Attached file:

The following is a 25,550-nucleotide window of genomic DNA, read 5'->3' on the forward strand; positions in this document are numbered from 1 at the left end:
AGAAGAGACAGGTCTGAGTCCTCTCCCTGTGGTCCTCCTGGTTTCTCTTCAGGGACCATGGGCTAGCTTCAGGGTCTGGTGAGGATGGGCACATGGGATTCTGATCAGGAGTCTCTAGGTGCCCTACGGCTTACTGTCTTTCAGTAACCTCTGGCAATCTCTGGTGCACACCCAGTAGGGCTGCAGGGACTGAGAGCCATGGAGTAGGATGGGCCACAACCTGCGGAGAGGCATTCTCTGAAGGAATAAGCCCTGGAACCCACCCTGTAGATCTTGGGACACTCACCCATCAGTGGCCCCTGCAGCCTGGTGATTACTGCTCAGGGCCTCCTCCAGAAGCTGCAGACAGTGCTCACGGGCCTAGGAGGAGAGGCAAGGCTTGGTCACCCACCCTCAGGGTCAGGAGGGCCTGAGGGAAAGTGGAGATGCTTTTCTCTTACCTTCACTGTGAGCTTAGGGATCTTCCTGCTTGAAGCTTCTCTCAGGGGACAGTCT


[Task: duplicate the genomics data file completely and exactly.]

The following is a 25,550-nucleotide window of genomic DNA, read 5'->3' on the forward strand; positions in this document are numbered from 1 at the left end:
AGAAGAGACAGGTCTGAGTCCTCTCCCTGTGGTCCTCCTGGTTTCTCTTCAGGGACCATGGGCTAGCTTCAGGGTCTGGTGAGGATGGGCACATGGGATTCTGATCAGGAGTCTCTAGGTGCCCTACGGCTTACTGTCTTTCAGTAACCTCTGGCAATCTCTGGTGCACACCCAGTAGGGCTGCAGGGACTGAGAGCCATGGAGTAGGATGGGCCACAACCTGCGGAGAGGCATTCTCTGAAGGAATAAGCCCTGGAACCCACCCTGTAGATCTTGGGACACTCACCCATCAGTGGCCCCTGCAGCCTGGTGATTACTGCTCAGGGCCTCCTCCAGAAGCTGCAGACAGTGCTCACGGGCCTAGGAGGAGAGGCAAGGCTTGGTCACCCACCCTCAGGGTCAGGAGGGCCTGAGGGAAAGTGGAGATGCTTTTCTCTTACCTTCACTGTGAGCTTAGGGATCTTCCTGCTTGAAGCTTCTCTCAGGGGACAGTCT